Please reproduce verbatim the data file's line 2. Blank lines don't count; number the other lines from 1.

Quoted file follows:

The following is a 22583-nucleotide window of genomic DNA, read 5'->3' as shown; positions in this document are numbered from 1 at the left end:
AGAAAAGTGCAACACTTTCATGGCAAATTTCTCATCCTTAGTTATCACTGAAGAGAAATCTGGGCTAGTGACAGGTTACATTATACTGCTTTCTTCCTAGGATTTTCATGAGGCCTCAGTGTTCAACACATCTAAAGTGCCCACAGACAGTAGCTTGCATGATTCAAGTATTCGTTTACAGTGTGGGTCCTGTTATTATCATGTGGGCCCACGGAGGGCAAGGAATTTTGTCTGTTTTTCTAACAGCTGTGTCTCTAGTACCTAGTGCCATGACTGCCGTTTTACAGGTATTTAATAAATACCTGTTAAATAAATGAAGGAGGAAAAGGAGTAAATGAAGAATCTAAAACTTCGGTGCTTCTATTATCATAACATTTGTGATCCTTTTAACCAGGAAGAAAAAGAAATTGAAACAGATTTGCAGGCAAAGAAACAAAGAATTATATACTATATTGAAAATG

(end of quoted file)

AGAAAAGTGCAACACTTTCATGGCAAATTTCTCATCCTTAGTTATCACTGAAGAGAAATCTGGGCTAGTGACAGGTTACATTATACTGCTTTCTTCCTAGGATTTTCATGAGGCCTCAGTGTTCAACACATCTAAAGTGCCCACAGACAGTAGCTTGCATGATTCAAGTATTCGTTTACAGTGTGGGTCCTGTTATTATCATGTGGGCCCACGGAGGGCAAGGAATTTTGTCTGTTTTTCTAACAGCTGTGTCTCTAGTACCTAGTGCCATGACTGCCGTTTTACAGGTATTTAATAAATACCTGTTAAATAAATGAAGGAGGAAAAGGAGTAAATGAAGAATCTAAAACTTCGGTGCTTCTATTATCATAACATTTGTGATCCTTTTAACCAGGAAGAAAAAGAAATTGAAACAGATTTGCAGGCAAAGAAACAAAGAATTATATACTATATTGAAAATG